Tuesday, September 30, 2008

A Monumental Inconvenience

The hot summer of 1830 saw the end in sight for the final stretches of track being laid between Mt. Clare and Ellicott’s Mills. Great stone viaducts had been constructed and earth carefully moved to perch the railroad’s right of way on a shelf above the meandering Patapsco River. Immediately beyond Ellicott’s Mills, where the Oliver Viaduct crossed the Frederick Turnpike (Main Street) and construction had begun on the B&O’s first purpose built depot (Ellicott City Station), lay a giant rock.

Considering the incredible tasks performed by teams of laborers to get the railroad this far one might consider getting past an outcropping of rock might not be too much of a challenge. This steep incline leading down to the river bed, however, had a virtual wall of hard granite protruding nearly perpendicular to the face of the hillside, blocking the right of way with no way around. We can only imagine the schemes plotted to remove this obstacle. In the end the engineers and laborers chose to get through the great rock by excavating a vertical slice out of it leaving a monumental tower of granite on the river side of the tracks. The result was a curious spectacle that attracted much attention and even became a tourist attraction of sorts for many years.

This unusual piece of engineering handiwork was named Tarpeian Rock after a steep cliff on the southern summit of Capitoline Hill, overlooking the Forum in Ancient Rome. The Roman rock was used as an execution site. Murderers and traitors, if convicted by the courts were flung from the cliff to their deaths and many who had a mental or significant physical disability also suffered the same fate as they were thought to have been cursed by the gods. While, hopefully, no one was ever flung to their death off this rock it was a notable feature of the landscape on the B&O described in some mid-19th century travelogues and depicted in the accompanying engraving. It stood for almost thirty years before the railroad removed the entire granite pillar to make way for a wider track bed.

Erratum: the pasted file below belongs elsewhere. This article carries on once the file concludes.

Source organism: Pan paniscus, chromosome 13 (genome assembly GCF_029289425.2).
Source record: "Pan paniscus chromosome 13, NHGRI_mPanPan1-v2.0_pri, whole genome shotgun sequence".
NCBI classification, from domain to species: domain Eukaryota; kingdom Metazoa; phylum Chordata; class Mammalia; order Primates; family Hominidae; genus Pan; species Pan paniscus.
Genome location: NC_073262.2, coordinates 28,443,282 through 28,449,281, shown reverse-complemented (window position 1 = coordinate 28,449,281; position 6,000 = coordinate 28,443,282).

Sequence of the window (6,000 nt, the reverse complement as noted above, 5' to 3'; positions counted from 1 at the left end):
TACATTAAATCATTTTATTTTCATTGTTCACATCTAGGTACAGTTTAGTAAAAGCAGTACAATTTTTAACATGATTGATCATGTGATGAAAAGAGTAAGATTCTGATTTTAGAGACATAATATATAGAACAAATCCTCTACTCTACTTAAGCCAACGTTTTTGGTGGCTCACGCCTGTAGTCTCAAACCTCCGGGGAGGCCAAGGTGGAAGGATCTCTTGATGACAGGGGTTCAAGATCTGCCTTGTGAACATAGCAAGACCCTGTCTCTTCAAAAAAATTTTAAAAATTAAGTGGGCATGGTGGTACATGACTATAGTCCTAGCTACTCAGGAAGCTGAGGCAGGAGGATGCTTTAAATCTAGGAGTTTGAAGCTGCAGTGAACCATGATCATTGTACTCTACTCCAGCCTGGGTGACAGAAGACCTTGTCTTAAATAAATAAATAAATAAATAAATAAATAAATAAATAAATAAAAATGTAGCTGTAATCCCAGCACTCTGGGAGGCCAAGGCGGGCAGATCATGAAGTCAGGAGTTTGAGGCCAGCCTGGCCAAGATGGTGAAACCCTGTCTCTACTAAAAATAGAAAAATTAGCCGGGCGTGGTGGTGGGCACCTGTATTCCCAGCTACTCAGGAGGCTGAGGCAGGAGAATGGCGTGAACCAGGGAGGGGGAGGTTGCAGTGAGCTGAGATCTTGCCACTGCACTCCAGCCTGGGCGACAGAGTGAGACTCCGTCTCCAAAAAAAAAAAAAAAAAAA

At about 2:00 o’clock PM on August 28, 1830 a group of the B&O Railroad’s luminaries were poised to watch director Robert Oliver ceremoniously lay the keystone of the viaduct about to be named for him. Attending were Philip E. Thomas, president; John H. B. Latrobe, counsel; a reporter and Peter Cooper who had transported the dignitaries from Baltimore behind his little steam locomotive that, on this day, set record breaking speed at 18 miles per hour. Philip E. Thomas presided over the ceremonies congratulating the contractor for his performance and the town citizens for their patience. What Thomas failed to mention that day was that a several laborers had been killed three days earlier when a car full of excavated stone from the Tarpeian Rock rolled off the end of temporary track onto the workmen below.
Courtney B. Wilson
Executive Director